Background

I'm a fairly green user to server fault, and admittedly to server management. I asked this question regarding an issue with virtualbox which was placed on hold on the basis of

Questions on Server Fault must be about managing information technology systems in a business environment. Home and end-user computing questions may be asked on Super User, and questions about development, testing and development tools may be asked on Stack Overflow."

Furthermore the Moderator claimed

Virtualbox as a desktop virt tool doesn't fit on Server Fault.

and

VBox is a desktop virt tool used for software development and/or home/lab use. We are interested in questions dealing with production environments (VBox is not suited for those).

Researching this topic on Meta shows that the question of the relevance regarding VirtualBox dates back to 2011 here.

If the consensus shifted (or is shifting) on an entire class of questions then is it not much more helpful to provide that context or link to a meta post that explains the context.

Why I am asking this question

IMO as a Q&A site, it's very important for users such as myself who are new to ServerFault, are not aware of the nuances or consensus of Server Fault, and/or (admittedly) are learning to manage information technology systems in a business environment to have a clear understanding of what is and isn't on topic. Simply stating that X is off topic without a clear explanation is not helpful. This is especially true when the 955 questions and tag on the very subject give users such as myself the impression that Server Fault does support Virtual Box Questions.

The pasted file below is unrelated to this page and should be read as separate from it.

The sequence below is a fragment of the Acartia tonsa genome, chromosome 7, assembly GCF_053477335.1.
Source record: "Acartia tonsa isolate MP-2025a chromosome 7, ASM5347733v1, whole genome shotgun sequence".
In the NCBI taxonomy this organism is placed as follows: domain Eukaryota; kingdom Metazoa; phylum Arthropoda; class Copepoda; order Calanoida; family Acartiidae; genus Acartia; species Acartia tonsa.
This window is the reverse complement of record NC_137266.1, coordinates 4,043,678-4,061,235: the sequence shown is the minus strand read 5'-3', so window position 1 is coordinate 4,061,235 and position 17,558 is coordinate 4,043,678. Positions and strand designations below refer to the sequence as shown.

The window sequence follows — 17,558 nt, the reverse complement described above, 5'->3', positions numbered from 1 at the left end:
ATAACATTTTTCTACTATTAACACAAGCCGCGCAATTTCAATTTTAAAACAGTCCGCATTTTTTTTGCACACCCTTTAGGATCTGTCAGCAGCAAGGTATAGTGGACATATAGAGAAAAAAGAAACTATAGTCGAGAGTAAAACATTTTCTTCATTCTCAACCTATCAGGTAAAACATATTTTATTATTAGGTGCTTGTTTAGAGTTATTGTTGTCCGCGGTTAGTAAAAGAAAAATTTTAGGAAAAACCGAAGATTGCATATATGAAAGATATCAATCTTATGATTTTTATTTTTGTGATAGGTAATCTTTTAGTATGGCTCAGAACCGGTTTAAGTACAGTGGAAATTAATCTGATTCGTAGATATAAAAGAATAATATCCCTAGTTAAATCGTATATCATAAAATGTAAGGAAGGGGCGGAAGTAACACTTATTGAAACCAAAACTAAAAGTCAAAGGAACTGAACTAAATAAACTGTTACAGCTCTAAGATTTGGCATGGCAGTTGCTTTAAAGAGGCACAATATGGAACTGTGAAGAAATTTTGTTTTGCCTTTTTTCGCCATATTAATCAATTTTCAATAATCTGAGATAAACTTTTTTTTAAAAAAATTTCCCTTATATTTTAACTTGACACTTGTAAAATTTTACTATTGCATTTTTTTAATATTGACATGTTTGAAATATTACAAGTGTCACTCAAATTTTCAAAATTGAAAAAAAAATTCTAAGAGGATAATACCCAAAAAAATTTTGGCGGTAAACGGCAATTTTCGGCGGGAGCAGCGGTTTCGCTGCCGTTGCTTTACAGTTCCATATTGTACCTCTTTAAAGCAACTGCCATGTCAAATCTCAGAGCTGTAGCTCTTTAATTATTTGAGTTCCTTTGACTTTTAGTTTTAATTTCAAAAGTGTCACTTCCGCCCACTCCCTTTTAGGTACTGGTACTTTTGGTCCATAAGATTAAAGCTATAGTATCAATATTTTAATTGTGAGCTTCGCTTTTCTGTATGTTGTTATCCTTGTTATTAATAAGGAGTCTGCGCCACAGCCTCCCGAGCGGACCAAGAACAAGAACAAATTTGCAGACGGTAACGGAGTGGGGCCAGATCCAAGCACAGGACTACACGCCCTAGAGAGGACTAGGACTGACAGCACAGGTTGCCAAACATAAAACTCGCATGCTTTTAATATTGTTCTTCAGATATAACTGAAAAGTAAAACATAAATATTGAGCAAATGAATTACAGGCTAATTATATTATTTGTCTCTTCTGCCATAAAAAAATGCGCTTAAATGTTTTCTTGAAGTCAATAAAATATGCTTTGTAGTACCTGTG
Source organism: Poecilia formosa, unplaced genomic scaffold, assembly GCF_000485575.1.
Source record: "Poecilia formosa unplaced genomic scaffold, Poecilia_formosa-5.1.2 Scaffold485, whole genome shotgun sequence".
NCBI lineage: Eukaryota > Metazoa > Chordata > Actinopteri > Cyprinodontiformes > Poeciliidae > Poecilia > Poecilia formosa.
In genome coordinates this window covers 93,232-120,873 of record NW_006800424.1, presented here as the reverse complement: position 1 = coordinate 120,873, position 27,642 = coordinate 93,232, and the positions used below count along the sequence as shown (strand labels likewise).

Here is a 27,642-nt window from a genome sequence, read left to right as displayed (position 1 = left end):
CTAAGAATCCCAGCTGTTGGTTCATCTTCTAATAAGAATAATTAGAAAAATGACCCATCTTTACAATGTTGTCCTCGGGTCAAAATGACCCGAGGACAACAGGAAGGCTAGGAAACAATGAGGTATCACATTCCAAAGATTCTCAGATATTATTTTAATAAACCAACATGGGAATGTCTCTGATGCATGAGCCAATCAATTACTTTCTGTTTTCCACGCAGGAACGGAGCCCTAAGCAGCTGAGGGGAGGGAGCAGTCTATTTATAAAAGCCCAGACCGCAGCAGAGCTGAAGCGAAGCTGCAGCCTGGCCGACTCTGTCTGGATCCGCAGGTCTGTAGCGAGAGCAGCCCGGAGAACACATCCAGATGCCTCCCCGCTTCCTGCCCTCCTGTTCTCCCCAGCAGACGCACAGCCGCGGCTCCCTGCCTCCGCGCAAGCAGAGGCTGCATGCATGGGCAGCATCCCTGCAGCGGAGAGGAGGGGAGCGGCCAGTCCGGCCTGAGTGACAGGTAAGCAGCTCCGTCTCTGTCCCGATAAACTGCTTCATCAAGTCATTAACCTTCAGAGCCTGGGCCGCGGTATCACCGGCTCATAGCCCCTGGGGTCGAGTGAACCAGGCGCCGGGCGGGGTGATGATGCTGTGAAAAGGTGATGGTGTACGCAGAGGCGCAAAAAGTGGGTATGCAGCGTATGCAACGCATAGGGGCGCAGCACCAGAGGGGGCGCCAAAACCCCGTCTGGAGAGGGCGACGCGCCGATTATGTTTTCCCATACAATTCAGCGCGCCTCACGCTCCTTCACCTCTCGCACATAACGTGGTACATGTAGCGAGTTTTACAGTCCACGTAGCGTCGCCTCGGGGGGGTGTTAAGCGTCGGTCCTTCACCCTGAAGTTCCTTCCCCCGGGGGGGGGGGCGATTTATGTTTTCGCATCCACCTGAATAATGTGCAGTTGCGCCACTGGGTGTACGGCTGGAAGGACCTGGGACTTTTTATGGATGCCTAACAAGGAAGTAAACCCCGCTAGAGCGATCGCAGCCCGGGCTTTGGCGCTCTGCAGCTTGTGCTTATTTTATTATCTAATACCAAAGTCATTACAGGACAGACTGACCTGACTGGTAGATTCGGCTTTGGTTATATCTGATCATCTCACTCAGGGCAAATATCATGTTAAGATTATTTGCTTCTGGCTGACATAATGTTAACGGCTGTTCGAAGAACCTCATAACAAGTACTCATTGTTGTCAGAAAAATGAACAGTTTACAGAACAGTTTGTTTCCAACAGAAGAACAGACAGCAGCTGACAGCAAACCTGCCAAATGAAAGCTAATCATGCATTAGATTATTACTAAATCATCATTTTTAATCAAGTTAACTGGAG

Why this came up

Considering the above quote regarding managing information technology systems in a business environment, allow me to explain why this issue came up in the first place. With respect to business environments, my company normally hosts VMs on Azure and discovered a use case to boot VMs in-office for development and testing. Given our need for a hypervisor software and our lack of a background in hypervisor software, we initially looked at VMWare and Hypervisor but were ultimately attracted to Virtual Box because it is free of cost, open source, and supported on Windows 7. Undoubtedly this is also attractive to other organizations who may not be aware of the nuances of hypervisor software (as was the case for my employer) for similar reasons. Between this meta question and this meta question, it appears that the business environment / IT systems depends on the software being used or the context of the usage of the software (environment). Understandably, experts on Hypervisor would suggest VMWare or HyperVisor (windows 10?) as being better suited for production (I would concur).

Instead of arguing the merits of Virtual Box questions myself, I am instead posing the following question:

Is there a canonical answer or consensus on the relevance of Virtual Box Questions on Server Fault?

Errata: